12. 12. Social justice as complementary justice John Rawls:  Under the veil of ignorance and following the maximin rule, people would prefer redistribution that matches the difference principle.  Explaining veil of ignorance, maximin rule, and difference principle
  13. 13. With a little help of Pareto and Popper Alfredo Pareto: If one or more superior alternatives to A exist, then it is not rational to insist on A.  Of course, this does not say which of the superior alternatives should be chosen. Karl Popper: For logical reasons, it is impossible to exclude the possibility that a superior alternative to A could exist.
  14. 14. Interim conclusion One or more alternatives, superior to market results, could possibly exist.  If at least one in fact exists, it is not rational to insist on market results.  If more than one superior alternative exists, then redistribution should be in favour of the worst-off, following the maximin rule and the difference principle.
  15. 15. Maximin rule and difference principle Rawls in short:  ‘Thus, in comparing different arrangements of the social system, we can say that one is better than another if in one arrangement all expectations are at least as high, and some higher, than in the other. The principle gives grounds for reform, for if there is an arrangement which is optimal in comparison with the existing state of things, then, other things equal, it is a better situation all around and should be adopted.’*  *(John Rawls, ‘Distributive Justice’, Philosophy, Politics and Society. Third Series, ed. by Peter Laslett and Walter G. Runciman, Oxford: Basil Blackwell, 1967, p. 64.)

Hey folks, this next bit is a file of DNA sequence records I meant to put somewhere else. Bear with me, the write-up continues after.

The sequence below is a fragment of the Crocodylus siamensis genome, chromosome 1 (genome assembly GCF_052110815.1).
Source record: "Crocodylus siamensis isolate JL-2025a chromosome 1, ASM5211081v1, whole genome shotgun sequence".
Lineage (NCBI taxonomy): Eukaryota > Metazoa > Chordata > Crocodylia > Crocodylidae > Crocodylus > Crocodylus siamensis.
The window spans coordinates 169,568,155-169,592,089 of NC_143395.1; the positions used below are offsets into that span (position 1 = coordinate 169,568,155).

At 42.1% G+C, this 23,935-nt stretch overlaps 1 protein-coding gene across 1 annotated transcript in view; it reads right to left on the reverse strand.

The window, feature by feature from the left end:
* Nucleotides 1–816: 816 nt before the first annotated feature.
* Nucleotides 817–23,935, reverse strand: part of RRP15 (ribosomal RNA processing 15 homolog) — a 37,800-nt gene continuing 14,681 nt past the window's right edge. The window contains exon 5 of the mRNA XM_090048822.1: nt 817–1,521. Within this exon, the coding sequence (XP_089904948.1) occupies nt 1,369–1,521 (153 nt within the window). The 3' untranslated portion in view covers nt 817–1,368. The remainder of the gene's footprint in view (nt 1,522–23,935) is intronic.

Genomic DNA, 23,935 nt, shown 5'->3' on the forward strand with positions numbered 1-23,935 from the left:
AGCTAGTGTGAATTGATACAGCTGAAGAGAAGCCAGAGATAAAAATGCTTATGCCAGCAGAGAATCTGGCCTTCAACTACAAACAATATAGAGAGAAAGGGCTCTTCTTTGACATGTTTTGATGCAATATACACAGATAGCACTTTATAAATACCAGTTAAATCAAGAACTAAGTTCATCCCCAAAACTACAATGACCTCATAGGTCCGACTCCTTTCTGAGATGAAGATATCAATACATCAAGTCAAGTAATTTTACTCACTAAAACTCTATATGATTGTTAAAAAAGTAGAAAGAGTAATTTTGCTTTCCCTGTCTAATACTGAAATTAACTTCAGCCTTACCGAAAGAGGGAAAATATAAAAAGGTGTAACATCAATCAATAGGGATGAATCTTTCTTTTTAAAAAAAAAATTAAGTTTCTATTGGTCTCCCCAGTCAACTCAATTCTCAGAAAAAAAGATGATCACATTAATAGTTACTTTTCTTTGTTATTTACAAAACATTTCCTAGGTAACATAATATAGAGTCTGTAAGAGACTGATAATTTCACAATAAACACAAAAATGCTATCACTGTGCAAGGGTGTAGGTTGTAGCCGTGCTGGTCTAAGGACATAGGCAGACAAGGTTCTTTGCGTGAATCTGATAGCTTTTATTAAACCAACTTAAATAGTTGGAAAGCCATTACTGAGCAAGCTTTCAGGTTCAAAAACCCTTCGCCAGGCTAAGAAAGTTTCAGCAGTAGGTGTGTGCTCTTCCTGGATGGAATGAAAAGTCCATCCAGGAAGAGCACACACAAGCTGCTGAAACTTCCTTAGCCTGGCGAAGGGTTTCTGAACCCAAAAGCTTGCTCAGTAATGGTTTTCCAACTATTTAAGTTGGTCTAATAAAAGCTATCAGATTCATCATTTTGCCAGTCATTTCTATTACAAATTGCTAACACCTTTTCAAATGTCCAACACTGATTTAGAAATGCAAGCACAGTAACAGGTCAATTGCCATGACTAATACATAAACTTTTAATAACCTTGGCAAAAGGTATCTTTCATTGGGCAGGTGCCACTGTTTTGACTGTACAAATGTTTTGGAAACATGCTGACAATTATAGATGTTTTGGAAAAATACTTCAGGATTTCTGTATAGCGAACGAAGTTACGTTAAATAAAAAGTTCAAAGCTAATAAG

16. 16. Criticising Rawls „Veil of ignorance“ is unrealistic. Saying that people could rationally prefer the Rawlsian conception is not enough. Fictitious contracts are not contracts at all  … and no subclass of contracts either. Without real contractual approval by all individuals, Rawlsian redistribution implies an unjustified prioritization of competing utility preferences.